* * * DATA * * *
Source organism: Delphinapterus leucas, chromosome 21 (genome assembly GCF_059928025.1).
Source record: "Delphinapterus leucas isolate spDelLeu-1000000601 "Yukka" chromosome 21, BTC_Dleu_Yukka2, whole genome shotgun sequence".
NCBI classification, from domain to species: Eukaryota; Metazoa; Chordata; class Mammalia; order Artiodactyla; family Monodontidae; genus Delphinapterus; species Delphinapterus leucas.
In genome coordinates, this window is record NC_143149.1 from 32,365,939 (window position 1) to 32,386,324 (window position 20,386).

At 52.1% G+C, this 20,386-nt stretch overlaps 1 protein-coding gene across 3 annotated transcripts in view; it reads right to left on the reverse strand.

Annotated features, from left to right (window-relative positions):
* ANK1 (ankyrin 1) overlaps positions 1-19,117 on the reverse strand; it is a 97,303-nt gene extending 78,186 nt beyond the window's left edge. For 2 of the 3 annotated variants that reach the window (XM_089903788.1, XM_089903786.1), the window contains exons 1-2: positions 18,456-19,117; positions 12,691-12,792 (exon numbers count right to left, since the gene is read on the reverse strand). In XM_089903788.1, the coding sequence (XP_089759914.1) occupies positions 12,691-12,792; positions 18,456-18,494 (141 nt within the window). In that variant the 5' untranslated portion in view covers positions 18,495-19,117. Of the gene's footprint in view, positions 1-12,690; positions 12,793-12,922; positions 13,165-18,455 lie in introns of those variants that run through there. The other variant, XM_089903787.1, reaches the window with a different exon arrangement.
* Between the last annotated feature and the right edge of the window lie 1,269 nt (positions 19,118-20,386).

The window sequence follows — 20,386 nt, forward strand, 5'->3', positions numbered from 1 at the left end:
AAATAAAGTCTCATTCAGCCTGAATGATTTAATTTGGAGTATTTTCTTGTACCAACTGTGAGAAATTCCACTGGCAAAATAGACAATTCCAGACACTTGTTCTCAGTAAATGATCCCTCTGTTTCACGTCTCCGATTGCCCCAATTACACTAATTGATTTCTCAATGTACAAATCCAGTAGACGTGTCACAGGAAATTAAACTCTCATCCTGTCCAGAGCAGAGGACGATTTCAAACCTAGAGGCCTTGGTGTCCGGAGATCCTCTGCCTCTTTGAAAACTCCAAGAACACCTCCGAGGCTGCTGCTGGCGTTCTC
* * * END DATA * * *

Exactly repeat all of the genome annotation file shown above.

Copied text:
Source organism: Delphinapterus leucas, chromosome 21 (genome assembly GCF_059928025.1).
Source record: "Delphinapterus leucas isolate spDelLeu-1000000601 "Yukka" chromosome 21, BTC_Dleu_Yukka2, whole genome shotgun sequence".
NCBI classification, from domain to species: Eukaryota; Metazoa; Chordata; class Mammalia; order Artiodactyla; family Monodontidae; genus Delphinapterus; species Delphinapterus leucas.
In genome coordinates, this window is record NC_143149.1 from 32,365,939 (window position 1) to 32,386,324 (window position 20,386).

At 52.1% G+C, this 20,386-nt stretch overlaps 1 protein-coding gene across 3 annotated transcripts in view; it reads right to left on the reverse strand.

Annotated features, from left to right (window-relative positions):
* ANK1 (ankyrin 1) overlaps positions 1-19,117 on the reverse strand; it is a 97,303-nt gene extending 78,186 nt beyond the window's left edge. For 2 of the 3 annotated variants that reach the window (XM_089903788.1, XM_089903786.1), the window contains exons 1-2: positions 18,456-19,117; positions 12,691-12,792 (exon numbers count right to left, since the gene is read on the reverse strand). In XM_089903788.1, the coding sequence (XP_089759914.1) occupies positions 12,691-12,792; positions 18,456-18,494 (141 nt within the window). In that variant the 5' untranslated portion in view covers positions 18,495-19,117. Of the gene's footprint in view, positions 1-12,690; positions 12,793-12,922; positions 13,165-18,455 lie in introns of those variants that run through there. The other variant, XM_089903787.1, reaches the window with a different exon arrangement.
* Between the last annotated feature and the right edge of the window lie 1,269 nt (positions 19,118-20,386).

The window sequence follows — 20,386 nt, forward strand, 5'->3', positions numbered from 1 at the left end:
AAATAAAGTCTCATTCAGCCTGAATGATTTAATTTGGAGTATTTTCTTGTACCAACTGTGAGAAATTCCACTGGCAAAATAGACAATTCCAGACACTTGTTCTCAGTAAATGATCCCTCTGTTTCACGTCTCCGATTGCCCCAATTACACTAATTGATTTCTCAATGTACAAATCCAGTAGACGTGTCACAGGAAATTAAACTCTCATCCTGTCCAGAGCAGAGGACGATTTCAAACCTAGAGGCCTTGGTGTCCGGAGATCCTCTGCCTCTTTGAAAACTCCAAGAACACCTCCGAGGCTGCTGCTGGCGTTCTC